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  • Kendo Camps?

    I've never really known what happens at the average Kendo Camp. I'm quite interested in anything that means Kendo for long amounts of time, and would appreciate any information on what "usually" goes on at Kendo camps. I realize they are different from eachother, but is there certain ones that have a main focus on one particular thing? Like kata or footwork, something along those lines?

    Thank you very much.
    Last edited by Pan-Chan; 24th January 2005, 01:21 PM.

  • #2
    Different camps I have been to:
    1) Training weekend (aimed at beginner). Basic footwork, cuts and kata. Pretty much everything you have done in you club before. Upside, different people are they and you can grade yourself against them. Also with a different instructor with different focus, hopefully something you didn't understand will click
    2) Training weekend (aimed at beginner). Waza training. Again some something you already know, something you will be shown a technique that is very new of different. Usually brings on the WOW we learnt this cool ..... Today.
    3) Lets break our body doing kendo. Usually a 5 day training were you dumb people get to gather and do kendo until they get blisters, and half the body weight is transferred to their kekogi. Rest for an hour then finish of the session, and that just the first day.... Upside drinks on the last night.
    4) Training weekend (aimed at dan grades). Basic training's (technique wise somewhere between the two above aimed at beginners), but because of the levels involved though the intensity and expectations are much higher. (It is very amusing when the Kyu grades are doing some fancy waza and we are doing basic men)
    5) Training for grading. Some seminar are aimed for the people going for a grading in the very near future. I don't get it, if you are not ready for a grading a week before it is on you should probably not go for the grade, unless you are there to show you skills of to the people who are going to be on the grading panel.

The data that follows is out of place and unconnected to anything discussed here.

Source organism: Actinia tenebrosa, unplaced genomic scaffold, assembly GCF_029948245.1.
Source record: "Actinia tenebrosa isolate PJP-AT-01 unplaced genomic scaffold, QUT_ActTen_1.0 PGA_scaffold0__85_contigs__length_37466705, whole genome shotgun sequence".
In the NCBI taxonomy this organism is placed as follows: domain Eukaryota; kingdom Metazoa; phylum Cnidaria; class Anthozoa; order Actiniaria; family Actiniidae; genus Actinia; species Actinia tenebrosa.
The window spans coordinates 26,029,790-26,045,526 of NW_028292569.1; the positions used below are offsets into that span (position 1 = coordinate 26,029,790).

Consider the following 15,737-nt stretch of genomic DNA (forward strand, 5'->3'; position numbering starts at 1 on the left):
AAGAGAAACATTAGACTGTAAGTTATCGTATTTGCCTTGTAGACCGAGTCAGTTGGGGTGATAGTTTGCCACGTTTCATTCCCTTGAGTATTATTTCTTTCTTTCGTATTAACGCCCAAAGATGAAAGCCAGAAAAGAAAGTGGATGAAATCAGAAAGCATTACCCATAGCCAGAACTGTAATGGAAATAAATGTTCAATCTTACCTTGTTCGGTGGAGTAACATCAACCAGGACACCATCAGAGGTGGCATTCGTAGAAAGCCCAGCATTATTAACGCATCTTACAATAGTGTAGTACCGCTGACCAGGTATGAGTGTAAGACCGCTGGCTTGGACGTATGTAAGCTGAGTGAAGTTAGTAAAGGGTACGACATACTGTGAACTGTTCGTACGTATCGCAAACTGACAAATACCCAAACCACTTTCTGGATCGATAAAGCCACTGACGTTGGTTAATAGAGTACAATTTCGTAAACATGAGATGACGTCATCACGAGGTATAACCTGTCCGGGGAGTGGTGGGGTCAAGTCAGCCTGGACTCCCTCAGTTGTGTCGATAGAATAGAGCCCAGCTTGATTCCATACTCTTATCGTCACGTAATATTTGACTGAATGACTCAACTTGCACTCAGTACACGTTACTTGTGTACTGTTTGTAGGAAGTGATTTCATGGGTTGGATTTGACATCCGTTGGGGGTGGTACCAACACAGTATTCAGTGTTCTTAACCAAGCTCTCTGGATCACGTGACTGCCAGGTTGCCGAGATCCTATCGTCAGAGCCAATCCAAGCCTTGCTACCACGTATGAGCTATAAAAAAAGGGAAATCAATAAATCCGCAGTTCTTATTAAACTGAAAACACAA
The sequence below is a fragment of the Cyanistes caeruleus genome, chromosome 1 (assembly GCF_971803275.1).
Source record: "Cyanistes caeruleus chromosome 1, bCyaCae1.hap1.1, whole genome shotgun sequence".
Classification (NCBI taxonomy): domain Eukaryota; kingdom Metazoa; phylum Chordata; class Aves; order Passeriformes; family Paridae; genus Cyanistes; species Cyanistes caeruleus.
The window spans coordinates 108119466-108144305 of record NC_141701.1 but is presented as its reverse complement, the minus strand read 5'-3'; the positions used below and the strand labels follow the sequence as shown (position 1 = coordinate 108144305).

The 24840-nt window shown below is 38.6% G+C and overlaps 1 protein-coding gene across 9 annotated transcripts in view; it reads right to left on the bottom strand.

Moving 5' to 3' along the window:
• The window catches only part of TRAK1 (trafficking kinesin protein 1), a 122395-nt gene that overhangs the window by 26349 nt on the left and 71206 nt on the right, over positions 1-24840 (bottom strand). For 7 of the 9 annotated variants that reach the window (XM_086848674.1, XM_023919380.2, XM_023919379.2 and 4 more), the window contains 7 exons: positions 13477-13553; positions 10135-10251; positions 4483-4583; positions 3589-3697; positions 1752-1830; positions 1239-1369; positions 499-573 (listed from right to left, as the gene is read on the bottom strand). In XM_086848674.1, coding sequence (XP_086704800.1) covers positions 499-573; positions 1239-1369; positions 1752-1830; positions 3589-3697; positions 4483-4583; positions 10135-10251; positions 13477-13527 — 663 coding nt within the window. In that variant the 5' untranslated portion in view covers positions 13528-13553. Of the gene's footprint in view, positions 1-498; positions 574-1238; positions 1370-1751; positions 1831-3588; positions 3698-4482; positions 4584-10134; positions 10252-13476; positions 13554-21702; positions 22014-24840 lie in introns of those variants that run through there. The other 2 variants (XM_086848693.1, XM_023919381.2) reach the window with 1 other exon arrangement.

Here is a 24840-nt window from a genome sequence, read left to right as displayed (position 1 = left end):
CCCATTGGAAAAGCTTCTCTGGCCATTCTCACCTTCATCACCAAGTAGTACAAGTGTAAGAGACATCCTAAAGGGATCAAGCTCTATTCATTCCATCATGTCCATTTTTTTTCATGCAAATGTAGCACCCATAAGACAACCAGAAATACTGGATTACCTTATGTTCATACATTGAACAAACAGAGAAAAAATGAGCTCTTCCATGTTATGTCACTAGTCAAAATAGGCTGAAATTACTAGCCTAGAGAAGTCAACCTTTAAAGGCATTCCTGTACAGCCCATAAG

6) Squad Training. For people aspiring to be on their state/region/national team. Usually based around intensity and focus.

    A couple I haven't been on, but would like to
    7) Judging seminar. Learning more about how to judge matches at a higher standard.
    8) Summer Camp in Japan. From what I understand a bit of all the above.
    9) Team Training. part of a small elite team. (again could be state/region/ or national)

    Also I is not just the training done but also the environment and company, which could (and has) ranged from party first to very serious and proper.

    My recommendation is go to as many as possible, they are lost of fun. Also make friends with other club members.

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    • #3
      There's Kendo Camps? Where/when do these usually take place?

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      • #4
        In Japan, there are camps at all levels for all sorts of people.
        The most common though is a gasshuku, or summer camp for lack of a better translation, that almost all dojo hold around August each year. This is usually between 1 and 3 days long. What goes on largely depends on the age and skill levels of the students.
        At the camp I attend, its mostly kids from 5 or 6 years up through 15 and a few adults.
        We run, work on kiai, have 3 sessions of keiko a day, BBQ and try to play some games for the kids (fusen wari taikai and such).